This article demonstrates how to use alligation to determine weights or volumes to mix when combining two syrups to obtain a blend with the desired density.
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This article will demonstrate how to determine the amount of sap or water to add to heavy syrup to reduce its density to the desired level.
A basic guide to tapping trees, collecting sap, and boiling for beginners.
Maple syrup production contributes approximately $5 million annually to OhioÕs economy and provides supplemental nontimber forest product income for forestland owners. To better understand the factors that influence this important nontimber forest industry in Ohio, including producer heritage, producer age, sap collection methods, size of maple operation, and educational programming, we conducted a detailed survey of all known Ohio maple syrup producers (761 total producers). Over 80% of producers responded to the survey (620 respondents), making our analysis one of the most extensive of a maple industry in North America.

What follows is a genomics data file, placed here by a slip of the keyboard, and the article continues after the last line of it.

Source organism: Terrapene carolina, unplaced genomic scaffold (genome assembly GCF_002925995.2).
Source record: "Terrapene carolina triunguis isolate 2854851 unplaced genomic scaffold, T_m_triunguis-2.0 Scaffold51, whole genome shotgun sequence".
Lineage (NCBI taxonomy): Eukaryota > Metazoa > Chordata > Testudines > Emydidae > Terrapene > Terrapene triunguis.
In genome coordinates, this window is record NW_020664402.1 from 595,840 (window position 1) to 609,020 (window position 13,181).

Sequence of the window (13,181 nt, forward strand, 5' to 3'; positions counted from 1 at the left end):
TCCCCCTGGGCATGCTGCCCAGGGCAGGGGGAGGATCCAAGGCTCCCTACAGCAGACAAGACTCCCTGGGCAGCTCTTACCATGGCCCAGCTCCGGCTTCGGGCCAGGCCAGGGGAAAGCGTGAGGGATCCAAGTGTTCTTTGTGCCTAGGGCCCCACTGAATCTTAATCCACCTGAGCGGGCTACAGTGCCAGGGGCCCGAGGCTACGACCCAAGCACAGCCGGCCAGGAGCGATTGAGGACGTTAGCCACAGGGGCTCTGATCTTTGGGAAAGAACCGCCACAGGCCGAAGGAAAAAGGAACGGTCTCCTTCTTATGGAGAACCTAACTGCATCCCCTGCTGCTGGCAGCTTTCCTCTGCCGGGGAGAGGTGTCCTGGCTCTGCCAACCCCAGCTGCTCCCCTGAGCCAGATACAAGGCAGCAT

Maple syrup can also be processed into a wide variety of confections including granulated or molded maple sugar, molded soft-sugar candy, maple cream, maple fondant, and “Jack Wax” or “Maple on Snow.” These confections are easy to make, delicious to eat, and make excellent gifts.
A must have for any serious producer. One of the best books out there that cover all aspects of maple. This book has chapters on History of Maple Syrup and Sugar Production, Maple Resource, Planning an Operation, Managing Maple Trees, Sap Production, Syrup Production, Syrup Filtration, Marketing and many more. With over 300 pages this book is full of wisdom.
North American Maple Syrup Producers Manual (pdf) The maple manual is out of print. It is available instead as a for-sale PDF from Ohio State University Extension. Note that a more recent edition is available on this site here.